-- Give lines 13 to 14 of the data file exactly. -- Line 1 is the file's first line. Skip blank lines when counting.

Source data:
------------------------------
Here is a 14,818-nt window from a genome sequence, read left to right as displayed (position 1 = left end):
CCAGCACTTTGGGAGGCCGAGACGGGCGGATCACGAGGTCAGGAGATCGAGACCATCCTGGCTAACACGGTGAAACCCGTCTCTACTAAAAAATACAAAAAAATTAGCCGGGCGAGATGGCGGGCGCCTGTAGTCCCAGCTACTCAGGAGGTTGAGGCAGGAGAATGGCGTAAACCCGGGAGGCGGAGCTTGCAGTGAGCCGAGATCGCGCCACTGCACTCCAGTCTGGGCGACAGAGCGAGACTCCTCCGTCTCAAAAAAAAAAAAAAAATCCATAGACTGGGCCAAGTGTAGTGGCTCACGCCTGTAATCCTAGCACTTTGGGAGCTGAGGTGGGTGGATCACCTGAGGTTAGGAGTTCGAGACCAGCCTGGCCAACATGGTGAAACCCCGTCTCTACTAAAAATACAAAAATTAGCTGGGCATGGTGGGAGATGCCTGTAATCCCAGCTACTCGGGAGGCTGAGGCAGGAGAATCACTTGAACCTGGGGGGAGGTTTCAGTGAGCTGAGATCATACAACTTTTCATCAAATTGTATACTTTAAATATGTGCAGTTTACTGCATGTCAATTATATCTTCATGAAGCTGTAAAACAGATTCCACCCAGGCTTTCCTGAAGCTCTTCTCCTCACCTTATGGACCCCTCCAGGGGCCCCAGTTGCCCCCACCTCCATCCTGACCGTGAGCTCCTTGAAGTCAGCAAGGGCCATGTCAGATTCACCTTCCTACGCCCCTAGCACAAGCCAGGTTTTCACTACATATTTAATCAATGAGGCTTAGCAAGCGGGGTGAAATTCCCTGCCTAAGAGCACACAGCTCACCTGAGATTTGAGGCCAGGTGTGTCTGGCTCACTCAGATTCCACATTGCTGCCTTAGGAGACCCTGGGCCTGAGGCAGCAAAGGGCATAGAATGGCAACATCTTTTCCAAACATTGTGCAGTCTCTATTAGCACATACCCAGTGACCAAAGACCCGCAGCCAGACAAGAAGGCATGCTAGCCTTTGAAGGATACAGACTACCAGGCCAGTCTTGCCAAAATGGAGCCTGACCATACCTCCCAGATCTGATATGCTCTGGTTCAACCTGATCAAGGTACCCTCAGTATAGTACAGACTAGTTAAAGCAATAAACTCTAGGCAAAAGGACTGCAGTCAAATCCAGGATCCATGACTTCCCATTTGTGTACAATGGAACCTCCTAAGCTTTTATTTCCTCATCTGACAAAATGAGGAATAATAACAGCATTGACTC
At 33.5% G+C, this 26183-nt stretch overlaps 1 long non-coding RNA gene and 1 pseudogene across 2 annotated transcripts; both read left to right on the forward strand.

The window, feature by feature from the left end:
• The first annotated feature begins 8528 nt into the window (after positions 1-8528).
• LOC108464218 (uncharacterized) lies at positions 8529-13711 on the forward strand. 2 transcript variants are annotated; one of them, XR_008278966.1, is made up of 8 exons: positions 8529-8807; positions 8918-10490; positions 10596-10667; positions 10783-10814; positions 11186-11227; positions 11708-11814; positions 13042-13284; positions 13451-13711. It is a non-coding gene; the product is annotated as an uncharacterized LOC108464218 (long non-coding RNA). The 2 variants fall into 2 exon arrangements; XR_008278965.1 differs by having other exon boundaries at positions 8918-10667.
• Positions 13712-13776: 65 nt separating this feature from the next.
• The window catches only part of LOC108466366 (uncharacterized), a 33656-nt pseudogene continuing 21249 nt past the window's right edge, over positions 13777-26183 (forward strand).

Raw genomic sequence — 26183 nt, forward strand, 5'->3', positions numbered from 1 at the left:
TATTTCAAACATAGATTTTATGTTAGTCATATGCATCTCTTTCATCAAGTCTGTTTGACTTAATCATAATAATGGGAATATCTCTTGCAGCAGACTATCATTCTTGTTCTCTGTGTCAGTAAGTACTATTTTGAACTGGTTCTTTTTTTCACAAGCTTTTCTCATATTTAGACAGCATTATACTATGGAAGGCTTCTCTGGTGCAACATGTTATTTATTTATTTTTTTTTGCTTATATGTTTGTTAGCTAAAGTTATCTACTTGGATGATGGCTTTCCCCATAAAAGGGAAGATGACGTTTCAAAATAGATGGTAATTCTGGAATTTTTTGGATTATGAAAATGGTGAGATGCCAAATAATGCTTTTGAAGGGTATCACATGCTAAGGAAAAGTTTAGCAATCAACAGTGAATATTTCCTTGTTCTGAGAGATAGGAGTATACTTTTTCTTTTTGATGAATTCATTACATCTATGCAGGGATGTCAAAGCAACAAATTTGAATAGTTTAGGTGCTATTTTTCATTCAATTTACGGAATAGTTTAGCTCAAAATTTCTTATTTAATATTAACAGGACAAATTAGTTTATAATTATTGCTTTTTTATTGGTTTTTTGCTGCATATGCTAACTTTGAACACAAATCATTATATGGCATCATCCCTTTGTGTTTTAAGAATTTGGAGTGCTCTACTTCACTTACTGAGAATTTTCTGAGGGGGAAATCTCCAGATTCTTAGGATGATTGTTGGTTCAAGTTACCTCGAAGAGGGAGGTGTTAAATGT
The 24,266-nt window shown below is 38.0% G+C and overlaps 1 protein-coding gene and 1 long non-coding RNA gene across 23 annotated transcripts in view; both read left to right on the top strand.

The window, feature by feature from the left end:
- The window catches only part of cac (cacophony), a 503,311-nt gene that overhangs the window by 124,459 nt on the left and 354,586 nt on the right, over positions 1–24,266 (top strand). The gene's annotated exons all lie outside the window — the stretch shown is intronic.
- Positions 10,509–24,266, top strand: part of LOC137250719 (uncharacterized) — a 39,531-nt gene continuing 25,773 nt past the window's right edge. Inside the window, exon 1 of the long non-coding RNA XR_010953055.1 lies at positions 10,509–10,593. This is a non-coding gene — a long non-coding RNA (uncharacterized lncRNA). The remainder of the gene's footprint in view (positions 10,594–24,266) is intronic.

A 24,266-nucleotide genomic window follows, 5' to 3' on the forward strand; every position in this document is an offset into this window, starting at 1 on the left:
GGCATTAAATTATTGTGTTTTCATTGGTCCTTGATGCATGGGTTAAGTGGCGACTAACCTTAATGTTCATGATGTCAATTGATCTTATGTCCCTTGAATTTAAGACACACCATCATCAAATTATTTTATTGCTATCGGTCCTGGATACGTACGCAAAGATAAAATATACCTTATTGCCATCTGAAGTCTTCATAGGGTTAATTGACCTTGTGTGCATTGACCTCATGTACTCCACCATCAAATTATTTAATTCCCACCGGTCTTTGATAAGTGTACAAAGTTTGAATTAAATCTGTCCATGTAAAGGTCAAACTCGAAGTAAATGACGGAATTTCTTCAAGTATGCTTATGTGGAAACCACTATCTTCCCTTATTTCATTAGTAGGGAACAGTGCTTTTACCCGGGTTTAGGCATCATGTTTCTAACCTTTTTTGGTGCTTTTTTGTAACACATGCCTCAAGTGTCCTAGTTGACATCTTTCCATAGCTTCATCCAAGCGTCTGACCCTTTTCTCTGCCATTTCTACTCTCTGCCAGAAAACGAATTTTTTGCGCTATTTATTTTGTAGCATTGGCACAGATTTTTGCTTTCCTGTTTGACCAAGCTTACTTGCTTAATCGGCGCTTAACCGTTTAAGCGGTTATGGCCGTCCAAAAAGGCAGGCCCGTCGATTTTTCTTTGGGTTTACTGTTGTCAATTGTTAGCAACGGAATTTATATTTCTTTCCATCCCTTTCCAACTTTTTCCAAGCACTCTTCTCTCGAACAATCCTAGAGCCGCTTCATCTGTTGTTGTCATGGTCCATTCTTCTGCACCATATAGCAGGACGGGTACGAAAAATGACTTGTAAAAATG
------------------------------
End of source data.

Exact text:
- The window catches only part of cac (cacophony), a 503,311-nt gene that overhangs the window by 124,459 nt on the left and 354,586 nt on the right, over positions 1–24,266 (top strand). The gene's annotated exons all lie outside the window — the stretch shown is intronic.
- Positions 10,509–24,266, top strand: part of LOC137250719 (uncharacterized) — a 39,531-nt gene continuing 25,773 nt past the window's right edge. Inside the window, exon 1 of the long non-coding RNA XR_010953055.1 lies at positions 10,509–10,593. This is a non-coding gene — a long non-coding RNA (uncharacterized lncRNA). The remainder of the gene's footprint in view (positions 10,594–24,266) is intronic.